Michael Keaton Reveals Why He Dropped Out Of Batman

The once and future Birdman says Joel Schumacher didn’t get the darkness of the Tim Burton Batman reboot.

Michael Keaton, who burst on the scene in manic characters like Beeteljuice and Johnny Dangerously, first put on the cape for the darkly reimagined Dark Knight in Tim Burton’s Batman (1989), which co-starred Jack Nicholson as the Joker and had a score by Danny Elfman. It was subsquently Batman Returns. The DC Comics movies were blockbuster hits, and the reimagined series was well on its way to being a winning franchise. But Keaton turned down the chance to be in the third movie of the series, Batman Forever.  And it wasn’t because of the physically restraining form-fitting suit.

“It sucked,” Keaton told The Hollywood Reporter. “The script never was good. I couldn’t understand why he wanted to do what he wanted to do.”

The script for the 1995 sequel was written by Lee Batchler, Janet Scott Batchler and Akiva Goldsman. According to reports, Warner Bros offered Keaton about $15 million to reprise the role. It wasn’t enough. But Keaton says the problem wasn’t entirely the fault of the screenplay. Keaton puts the blame squarely on the shoulders of director Joel Schumacher.

“I knew it was in trouble when he said, ‘Why does everything have to be so dark?,'” Keaton explained.

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Keaton was thrilled to play the iconic comic book hero.

“Yeah, I was glad. Are you kidding? Who gets to play Batman? It was awesome!” he said at press conference promoting the 2015 film Birdman. “It goes down in film lore, film history. What Tim Burton did really reinvented how those modern day superheroes are done. He started a whole thing, and I was part of his pioneering venture.”

Batman Returns, which Burton directed for a 1992 release, was darker than the first film. It co-starred Christopher Walken as the wealthy villain who funded the Penguin, played by Danny DeVito, as he rose from the sewers to eat fish in the face of polite society. The film made $145 million compared with the 1989 film’s global take of $411.3 million.

Burton’s Batman was far away from the campy TV version of the 1960s that starred Adam West. Schumacher turned Burton’s gloomy Gotham City in a neon metropolis. Schumacher, who was also directing an adaptation of John Grisham’s legal thriller The Client, wanted to reinvent the Dark Knight. He envisioned Robin Williams as the Riddler. His team ordered 75 bat costumes which were fitted with Batnipples.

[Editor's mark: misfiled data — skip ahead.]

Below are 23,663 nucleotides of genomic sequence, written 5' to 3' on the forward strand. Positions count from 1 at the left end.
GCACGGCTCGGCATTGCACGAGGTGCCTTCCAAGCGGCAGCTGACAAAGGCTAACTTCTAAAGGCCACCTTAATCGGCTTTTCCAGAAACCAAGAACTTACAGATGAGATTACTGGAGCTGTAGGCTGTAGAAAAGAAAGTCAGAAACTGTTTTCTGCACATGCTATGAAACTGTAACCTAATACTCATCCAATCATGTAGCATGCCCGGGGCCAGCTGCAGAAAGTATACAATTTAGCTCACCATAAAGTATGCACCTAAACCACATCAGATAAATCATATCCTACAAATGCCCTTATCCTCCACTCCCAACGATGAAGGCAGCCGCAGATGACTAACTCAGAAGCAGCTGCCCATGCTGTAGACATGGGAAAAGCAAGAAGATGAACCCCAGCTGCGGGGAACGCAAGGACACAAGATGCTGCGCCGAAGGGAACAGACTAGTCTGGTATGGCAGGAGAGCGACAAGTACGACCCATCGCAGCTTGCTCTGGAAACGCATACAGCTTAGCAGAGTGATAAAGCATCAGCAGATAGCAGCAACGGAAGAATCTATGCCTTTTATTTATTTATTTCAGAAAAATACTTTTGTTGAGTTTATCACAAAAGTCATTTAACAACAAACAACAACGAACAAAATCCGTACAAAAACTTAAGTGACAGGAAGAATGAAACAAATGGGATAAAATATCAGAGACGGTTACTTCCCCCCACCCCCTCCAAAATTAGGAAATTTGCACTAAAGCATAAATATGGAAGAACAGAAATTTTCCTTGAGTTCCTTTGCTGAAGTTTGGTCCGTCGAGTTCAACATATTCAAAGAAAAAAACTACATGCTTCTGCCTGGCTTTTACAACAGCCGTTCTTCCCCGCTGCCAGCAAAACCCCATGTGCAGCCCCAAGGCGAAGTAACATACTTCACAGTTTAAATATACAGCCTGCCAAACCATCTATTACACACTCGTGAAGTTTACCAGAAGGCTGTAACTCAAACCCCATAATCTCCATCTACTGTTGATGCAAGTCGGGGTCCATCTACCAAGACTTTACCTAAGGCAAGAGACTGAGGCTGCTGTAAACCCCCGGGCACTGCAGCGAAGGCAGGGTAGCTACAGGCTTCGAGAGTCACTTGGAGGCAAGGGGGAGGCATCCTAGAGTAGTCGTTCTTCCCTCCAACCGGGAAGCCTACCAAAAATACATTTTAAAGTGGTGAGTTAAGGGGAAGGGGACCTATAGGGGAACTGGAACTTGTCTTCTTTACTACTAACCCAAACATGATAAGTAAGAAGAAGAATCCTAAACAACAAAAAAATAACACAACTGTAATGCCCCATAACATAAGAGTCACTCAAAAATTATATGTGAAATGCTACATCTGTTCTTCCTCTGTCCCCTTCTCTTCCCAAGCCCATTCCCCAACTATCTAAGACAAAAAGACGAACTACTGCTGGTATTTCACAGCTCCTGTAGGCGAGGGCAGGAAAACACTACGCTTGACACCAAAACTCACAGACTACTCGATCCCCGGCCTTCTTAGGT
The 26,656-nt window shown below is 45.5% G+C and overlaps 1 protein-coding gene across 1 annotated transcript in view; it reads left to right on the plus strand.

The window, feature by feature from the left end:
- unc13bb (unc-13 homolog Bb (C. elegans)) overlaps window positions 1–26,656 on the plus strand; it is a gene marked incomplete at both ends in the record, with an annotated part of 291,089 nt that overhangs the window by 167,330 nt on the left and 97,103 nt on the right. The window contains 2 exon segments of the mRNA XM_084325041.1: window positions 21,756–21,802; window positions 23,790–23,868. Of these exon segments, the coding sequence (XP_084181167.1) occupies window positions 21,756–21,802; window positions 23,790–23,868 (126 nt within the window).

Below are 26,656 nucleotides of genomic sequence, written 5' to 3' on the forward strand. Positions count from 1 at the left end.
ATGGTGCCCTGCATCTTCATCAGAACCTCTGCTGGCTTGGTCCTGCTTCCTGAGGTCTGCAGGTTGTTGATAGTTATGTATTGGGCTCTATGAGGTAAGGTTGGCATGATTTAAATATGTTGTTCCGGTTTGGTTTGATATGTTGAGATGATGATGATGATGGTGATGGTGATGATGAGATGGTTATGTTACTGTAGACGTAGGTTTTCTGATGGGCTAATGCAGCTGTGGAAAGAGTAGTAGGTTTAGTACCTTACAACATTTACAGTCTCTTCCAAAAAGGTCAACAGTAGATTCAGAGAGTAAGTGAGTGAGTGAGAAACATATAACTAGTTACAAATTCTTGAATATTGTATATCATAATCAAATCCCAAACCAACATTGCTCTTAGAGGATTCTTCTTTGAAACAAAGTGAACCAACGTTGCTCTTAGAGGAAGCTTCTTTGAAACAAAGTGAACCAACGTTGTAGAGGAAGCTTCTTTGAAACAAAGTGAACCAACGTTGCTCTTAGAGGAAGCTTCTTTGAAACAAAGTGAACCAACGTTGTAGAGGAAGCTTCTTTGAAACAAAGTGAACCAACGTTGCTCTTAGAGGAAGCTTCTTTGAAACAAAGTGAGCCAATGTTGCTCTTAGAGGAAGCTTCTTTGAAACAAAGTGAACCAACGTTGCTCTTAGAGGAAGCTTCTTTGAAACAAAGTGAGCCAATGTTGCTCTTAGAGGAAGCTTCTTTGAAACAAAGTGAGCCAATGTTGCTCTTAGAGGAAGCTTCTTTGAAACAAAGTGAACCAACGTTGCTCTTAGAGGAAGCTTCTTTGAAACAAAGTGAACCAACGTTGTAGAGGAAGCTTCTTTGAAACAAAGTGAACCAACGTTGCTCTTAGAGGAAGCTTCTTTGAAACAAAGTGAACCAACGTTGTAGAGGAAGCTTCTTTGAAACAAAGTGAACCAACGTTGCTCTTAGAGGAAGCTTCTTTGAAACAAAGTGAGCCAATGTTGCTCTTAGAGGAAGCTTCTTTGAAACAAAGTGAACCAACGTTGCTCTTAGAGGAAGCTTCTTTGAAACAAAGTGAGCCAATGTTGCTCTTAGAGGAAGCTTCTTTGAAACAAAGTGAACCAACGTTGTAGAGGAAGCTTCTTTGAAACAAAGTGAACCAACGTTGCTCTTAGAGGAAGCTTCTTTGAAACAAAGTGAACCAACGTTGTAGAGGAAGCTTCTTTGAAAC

“I would never do it unless it was OK with Tim,” Schumacher told The Hollywood Reporter. “He’s always been a gentleman to me. Tim and I had lunch, and he said, ‘Fine. I’m finished, Joel, so fine.’ That having been done, it was a very exciting prospect. I grew up on Batman comics. I was going to get to make a Batman movie.”

“Michael Keaton was going to play Bruce Wayne/Batman,” Schumacher added. “That was the constant. I was with my friends watching Tombstone. It’s a terrific movie, and Val gave a really scene-stealing performance. When they were all kind of walking down the street together. I said to one of my friends, ‘God, he’d make a great Batman wouldn’t he?'”

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Val Kilmer took over the role the caped crusader in Batman Forever, which introduced Chris O’Donnell as Robin. George Clooney put on the cape for the follow-up Batman and Robin. The continuing stories continued to buck the darkness of Burton’s films and led to Christopher Nolan’s Dark Knight trilogy reboot a decade later.

“Later on when we wanted to do the Riddler, it was going to be Robin Williams,” screenwriter Lee Batchler told THR. “With the Riddler, we wrote it with Robin’s voice. He read our script and loved it, they just didn’t make the deal. So when it came to Jim Carrey, he very much did our script. It was just a little less Robin Williams. It was a little more straight. It was very much the same character and the same lines.”

Tommy Lee Jones played Harvey Dent, who doubled as the villain Two-Face. The film also had and Nicole Kidman as Bruce Wayne’s love interest Dr. Chase Meridian.

Batman Forever hit theaters on June 16, 1995 in a then-record-setting $52.2 million opening weekend. It went on to earn $336.5 million globally.

Keaton took his dark mood to the role of the actor turning his back on a successful superhero franchise in Alejandro Iñárritu’s Birdman.

Keaton will return to the superhero genre when he puts on his wings to play the Vulture Adrian Toomes in the upcoming Spider-Man: Homecoming, the first film co-produced by Sony Pictures and Marvel Studios, which hits theaters on July 7.

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